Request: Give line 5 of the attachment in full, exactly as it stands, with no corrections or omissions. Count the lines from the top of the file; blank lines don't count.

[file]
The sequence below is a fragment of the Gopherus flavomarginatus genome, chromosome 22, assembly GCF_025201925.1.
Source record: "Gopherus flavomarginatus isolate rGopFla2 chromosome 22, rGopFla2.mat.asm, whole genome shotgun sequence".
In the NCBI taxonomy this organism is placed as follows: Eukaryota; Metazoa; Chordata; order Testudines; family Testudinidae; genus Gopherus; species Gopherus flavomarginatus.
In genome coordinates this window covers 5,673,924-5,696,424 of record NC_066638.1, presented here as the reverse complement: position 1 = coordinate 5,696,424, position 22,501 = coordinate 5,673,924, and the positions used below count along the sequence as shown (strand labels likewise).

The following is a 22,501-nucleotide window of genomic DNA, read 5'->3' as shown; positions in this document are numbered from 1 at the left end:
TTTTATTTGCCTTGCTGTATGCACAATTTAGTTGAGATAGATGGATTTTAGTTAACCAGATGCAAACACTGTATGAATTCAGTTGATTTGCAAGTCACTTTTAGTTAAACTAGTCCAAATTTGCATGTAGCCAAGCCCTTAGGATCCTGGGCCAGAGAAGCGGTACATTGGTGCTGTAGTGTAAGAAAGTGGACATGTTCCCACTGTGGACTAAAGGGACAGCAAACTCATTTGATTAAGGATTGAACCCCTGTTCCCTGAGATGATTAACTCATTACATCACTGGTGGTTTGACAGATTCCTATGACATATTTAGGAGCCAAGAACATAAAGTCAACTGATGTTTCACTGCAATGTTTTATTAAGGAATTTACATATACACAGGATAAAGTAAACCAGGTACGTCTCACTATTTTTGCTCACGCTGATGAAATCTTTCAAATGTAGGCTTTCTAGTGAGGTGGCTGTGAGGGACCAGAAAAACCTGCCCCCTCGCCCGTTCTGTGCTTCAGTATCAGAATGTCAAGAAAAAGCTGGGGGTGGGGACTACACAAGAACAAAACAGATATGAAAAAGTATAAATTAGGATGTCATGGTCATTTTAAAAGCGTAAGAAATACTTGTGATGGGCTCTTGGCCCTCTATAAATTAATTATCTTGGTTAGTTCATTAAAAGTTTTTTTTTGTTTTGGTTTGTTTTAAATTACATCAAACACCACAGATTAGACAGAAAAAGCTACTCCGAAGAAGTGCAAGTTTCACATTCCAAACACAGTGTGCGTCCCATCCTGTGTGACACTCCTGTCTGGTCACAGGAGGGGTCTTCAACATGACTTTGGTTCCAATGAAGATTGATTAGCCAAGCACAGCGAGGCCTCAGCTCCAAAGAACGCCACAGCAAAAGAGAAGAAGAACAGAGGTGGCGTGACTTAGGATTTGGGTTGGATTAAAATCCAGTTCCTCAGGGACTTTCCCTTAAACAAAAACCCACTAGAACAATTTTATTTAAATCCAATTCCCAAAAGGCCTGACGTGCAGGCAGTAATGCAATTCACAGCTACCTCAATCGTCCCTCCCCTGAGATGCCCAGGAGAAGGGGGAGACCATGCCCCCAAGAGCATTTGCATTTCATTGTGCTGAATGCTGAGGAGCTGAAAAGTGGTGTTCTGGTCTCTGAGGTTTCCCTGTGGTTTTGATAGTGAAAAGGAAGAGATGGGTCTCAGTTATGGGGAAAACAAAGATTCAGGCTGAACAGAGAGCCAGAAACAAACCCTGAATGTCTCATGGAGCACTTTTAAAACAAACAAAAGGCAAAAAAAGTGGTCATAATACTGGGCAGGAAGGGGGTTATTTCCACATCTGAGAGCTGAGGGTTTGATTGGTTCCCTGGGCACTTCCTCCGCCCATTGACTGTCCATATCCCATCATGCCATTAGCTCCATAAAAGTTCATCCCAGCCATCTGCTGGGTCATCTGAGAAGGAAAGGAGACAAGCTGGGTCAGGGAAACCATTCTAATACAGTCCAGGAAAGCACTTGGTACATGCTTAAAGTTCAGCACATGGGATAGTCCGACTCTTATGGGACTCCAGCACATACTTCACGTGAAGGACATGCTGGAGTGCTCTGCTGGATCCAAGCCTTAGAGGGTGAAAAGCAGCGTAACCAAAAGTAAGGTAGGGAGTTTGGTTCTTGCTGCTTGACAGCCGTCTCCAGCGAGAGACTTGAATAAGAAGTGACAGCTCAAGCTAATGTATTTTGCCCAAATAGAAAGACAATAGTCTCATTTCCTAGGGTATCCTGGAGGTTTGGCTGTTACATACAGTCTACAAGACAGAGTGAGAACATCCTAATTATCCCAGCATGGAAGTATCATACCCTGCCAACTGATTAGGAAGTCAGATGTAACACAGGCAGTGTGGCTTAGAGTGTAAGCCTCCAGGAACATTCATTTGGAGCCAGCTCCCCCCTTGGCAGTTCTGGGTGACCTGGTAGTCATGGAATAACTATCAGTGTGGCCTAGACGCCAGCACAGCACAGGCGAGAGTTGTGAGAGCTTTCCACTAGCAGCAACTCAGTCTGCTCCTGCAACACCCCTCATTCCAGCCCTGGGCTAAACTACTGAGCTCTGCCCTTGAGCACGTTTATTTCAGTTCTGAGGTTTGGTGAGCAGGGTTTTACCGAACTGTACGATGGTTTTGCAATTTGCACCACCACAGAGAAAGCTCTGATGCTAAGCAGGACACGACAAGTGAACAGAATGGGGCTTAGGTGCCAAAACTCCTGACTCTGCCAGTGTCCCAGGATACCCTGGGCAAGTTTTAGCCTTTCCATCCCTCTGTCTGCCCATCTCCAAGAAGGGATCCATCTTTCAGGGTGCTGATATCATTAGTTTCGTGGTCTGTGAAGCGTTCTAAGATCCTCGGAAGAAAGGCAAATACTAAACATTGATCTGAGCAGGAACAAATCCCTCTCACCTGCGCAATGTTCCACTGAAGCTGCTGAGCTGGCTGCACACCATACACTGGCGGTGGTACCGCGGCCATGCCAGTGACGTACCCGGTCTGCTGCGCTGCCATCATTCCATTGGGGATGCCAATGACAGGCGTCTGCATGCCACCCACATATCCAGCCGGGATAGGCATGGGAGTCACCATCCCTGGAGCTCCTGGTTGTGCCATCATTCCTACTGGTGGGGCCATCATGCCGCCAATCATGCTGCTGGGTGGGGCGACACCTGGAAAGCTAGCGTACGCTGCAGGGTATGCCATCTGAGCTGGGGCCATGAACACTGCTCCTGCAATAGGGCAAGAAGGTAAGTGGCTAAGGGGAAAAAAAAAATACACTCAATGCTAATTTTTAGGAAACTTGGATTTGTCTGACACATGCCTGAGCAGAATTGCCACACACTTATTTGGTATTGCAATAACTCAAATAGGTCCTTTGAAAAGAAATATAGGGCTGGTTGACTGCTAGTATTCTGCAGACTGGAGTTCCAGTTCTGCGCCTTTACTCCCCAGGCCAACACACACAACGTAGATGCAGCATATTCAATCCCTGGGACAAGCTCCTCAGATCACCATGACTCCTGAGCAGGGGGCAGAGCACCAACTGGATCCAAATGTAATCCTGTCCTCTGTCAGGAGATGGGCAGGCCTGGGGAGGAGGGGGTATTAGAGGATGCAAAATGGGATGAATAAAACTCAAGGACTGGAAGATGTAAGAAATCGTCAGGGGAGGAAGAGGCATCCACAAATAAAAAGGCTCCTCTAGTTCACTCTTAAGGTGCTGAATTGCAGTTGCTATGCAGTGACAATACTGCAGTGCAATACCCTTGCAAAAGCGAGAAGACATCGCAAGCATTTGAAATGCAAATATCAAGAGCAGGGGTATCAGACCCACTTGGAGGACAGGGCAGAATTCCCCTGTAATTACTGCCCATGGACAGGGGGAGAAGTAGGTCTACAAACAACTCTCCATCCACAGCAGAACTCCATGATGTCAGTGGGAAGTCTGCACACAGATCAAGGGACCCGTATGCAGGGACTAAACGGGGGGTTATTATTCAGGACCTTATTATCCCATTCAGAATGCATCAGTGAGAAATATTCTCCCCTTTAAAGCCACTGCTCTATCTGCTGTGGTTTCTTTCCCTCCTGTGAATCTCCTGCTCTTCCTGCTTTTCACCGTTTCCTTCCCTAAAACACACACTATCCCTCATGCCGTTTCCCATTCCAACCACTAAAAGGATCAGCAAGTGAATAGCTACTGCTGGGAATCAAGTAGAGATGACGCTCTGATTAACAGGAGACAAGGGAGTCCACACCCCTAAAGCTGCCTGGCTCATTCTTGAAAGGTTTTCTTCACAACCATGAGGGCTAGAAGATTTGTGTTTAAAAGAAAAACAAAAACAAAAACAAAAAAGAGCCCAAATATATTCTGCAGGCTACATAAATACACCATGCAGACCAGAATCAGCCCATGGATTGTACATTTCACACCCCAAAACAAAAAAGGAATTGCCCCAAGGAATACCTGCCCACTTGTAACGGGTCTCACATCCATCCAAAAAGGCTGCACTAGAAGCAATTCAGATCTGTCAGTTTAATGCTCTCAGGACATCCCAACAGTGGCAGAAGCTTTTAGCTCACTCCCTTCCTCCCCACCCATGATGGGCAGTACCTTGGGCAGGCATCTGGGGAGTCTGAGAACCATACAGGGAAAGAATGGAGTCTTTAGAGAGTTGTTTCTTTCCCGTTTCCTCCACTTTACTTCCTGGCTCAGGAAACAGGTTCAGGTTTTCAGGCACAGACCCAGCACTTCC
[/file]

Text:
The following is a 22,501-nucleotide window of genomic DNA, read 5'->3' as shown; positions in this document are numbered from 1 at the left end: